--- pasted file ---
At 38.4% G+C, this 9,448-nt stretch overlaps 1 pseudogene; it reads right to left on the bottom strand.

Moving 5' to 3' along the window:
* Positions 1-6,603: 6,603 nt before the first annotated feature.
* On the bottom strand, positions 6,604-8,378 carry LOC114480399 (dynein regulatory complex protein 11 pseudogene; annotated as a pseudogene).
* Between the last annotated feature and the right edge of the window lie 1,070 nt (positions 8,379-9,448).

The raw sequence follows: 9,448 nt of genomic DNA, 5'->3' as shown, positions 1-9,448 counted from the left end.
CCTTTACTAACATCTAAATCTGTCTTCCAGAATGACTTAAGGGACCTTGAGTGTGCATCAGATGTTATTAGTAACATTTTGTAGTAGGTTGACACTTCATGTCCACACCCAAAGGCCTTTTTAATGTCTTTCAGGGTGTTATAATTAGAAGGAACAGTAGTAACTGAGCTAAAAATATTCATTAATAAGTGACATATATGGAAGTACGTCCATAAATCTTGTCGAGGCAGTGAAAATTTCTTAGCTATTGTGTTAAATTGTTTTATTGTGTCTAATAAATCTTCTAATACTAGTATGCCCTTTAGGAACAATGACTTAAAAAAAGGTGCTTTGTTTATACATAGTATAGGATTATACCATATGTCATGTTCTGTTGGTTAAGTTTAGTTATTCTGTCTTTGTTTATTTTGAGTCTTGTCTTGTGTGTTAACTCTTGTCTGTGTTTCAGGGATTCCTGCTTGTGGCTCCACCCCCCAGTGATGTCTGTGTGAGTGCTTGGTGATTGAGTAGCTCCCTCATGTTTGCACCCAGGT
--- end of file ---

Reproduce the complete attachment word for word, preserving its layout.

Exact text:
At 38.4% G+C, this 9,448-nt stretch overlaps 1 pseudogene; it reads right to left on the bottom strand.

Moving 5' to 3' along the window:
* Positions 1-6,603: 6,603 nt before the first annotated feature.
* On the bottom strand, positions 6,604-8,378 carry LOC114480399 (dynein regulatory complex protein 11 pseudogene; annotated as a pseudogene).
* Between the last annotated feature and the right edge of the window lie 1,070 nt (positions 8,379-9,448).

The raw sequence follows: 9,448 nt of genomic DNA, 5'->3' as shown, positions 1-9,448 counted from the left end.
CCTTTACTAACATCTAAATCTGTCTTCCAGAATGACTTAAGGGACCTTGAGTGTGCATCAGATGTTATTAGTAACATTTTGTAGTAGGTTGACACTTCATGTCCACACCCAAAGGCCTTTTTAATGTCTTTCAGGGTGTTATAATTAGAAGGAACAGTAGTAACTGAGCTAAAAATATTCATTAATAAGTGACATATATGGAAGTACGTCCATAAATCTTGTCGAGGCAGTGAAAATTTCTTAGCTATTGTGTTAAATTGTTTTATTGTGTCTAATAAATCTTCTAATACTAGTATGCCCTTTAGGAACAATGACTTAAAAAAAGGTGCTTTGTTTATACATAGTATAGGATTATACCATATGTCATGTTCTGTTGGTTAAGTTTAGTTATTCTGTCTTTGTTTATTTTGAGTCTTGTCTTGTGTGTTAACTCTTGTCTGTGTTTCAGGGATTCCTGCTTGTGGCTCCACCCCCCAGTGATGTCTGTGTGAGTGCTTGGTGATTGAGTAGCTCCCTCATGTTTGCACCCAGGT